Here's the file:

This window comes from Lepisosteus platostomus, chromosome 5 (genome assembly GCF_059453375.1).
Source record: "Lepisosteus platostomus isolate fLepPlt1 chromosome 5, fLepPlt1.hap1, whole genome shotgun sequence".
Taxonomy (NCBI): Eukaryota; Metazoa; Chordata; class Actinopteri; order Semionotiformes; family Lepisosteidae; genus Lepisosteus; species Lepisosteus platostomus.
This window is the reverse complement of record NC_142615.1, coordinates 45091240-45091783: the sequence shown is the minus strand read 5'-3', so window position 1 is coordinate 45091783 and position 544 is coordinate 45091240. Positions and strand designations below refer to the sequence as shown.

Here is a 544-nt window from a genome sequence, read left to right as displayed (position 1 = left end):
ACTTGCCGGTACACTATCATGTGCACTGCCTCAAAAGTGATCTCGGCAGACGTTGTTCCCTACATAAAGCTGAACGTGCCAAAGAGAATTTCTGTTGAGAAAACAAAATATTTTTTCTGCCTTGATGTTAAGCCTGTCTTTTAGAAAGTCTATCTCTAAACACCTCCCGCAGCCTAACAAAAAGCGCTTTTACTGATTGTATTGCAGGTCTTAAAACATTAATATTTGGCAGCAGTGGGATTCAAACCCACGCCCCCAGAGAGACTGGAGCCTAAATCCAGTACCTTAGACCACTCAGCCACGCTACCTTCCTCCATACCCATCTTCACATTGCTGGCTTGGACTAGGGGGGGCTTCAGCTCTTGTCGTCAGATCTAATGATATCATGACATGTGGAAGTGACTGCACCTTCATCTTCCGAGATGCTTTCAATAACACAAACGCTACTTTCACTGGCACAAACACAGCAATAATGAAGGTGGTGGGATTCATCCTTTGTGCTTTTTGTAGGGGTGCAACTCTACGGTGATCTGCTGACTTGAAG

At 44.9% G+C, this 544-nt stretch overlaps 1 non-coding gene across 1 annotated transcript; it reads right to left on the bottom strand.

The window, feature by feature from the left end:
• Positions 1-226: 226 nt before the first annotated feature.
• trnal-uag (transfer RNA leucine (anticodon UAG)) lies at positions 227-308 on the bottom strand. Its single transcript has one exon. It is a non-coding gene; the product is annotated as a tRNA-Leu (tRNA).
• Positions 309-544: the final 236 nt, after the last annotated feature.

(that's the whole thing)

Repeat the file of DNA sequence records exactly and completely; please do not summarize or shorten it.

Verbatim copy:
This window comes from Lepisosteus platostomus, chromosome 5 (genome assembly GCF_059453375.1).
Source record: "Lepisosteus platostomus isolate fLepPlt1 chromosome 5, fLepPlt1.hap1, whole genome shotgun sequence".
Taxonomy (NCBI): Eukaryota; Metazoa; Chordata; class Actinopteri; order Semionotiformes; family Lepisosteidae; genus Lepisosteus; species Lepisosteus platostomus.
This window is the reverse complement of record NC_142615.1, coordinates 45091240-45091783: the sequence shown is the minus strand read 5'-3', so window position 1 is coordinate 45091783 and position 544 is coordinate 45091240. Positions and strand designations below refer to the sequence as shown.

Here is a 544-nt window from a genome sequence, read left to right as displayed (position 1 = left end):
ACTTGCCGGTACACTATCATGTGCACTGCCTCAAAAGTGATCTCGGCAGACGTTGTTCCCTACATAAAGCTGAACGTGCCAAAGAGAATTTCTGTTGAGAAAACAAAATATTTTTTCTGCCTTGATGTTAAGCCTGTCTTTTAGAAAGTCTATCTCTAAACACCTCCCGCAGCCTAACAAAAAGCGCTTTTACTGATTGTATTGCAGGTCTTAAAACATTAATATTTGGCAGCAGTGGGATTCAAACCCACGCCCCCAGAGAGACTGGAGCCTAAATCCAGTACCTTAGACCACTCAGCCACGCTACCTTCCTCCATACCCATCTTCACATTGCTGGCTTGGACTAGGGGGGGCTTCAGCTCTTGTCGTCAGATCTAATGATATCATGACATGTGGAAGTGACTGCACCTTCATCTTCCGAGATGCTTTCAATAACACAAACGCTACTTTCACTGGCACAAACACAGCAATAATGAAGGTGGTGGGATTCATCCTTTGTGCTTTTTGTAGGGGTGCAACTCTACGGTGATCTGCTGACTTGAAG

At 44.9% G+C, this 544-nt stretch overlaps 1 non-coding gene across 1 annotated transcript; it reads right to left on the bottom strand.

The window, feature by feature from the left end:
• Positions 1-226: 226 nt before the first annotated feature.
• trnal-uag (transfer RNA leucine (anticodon UAG)) lies at positions 227-308 on the bottom strand. Its single transcript has one exon. It is a non-coding gene; the product is annotated as a tRNA-Leu (tRNA).
• Positions 309-544: the final 236 nt, after the last annotated feature.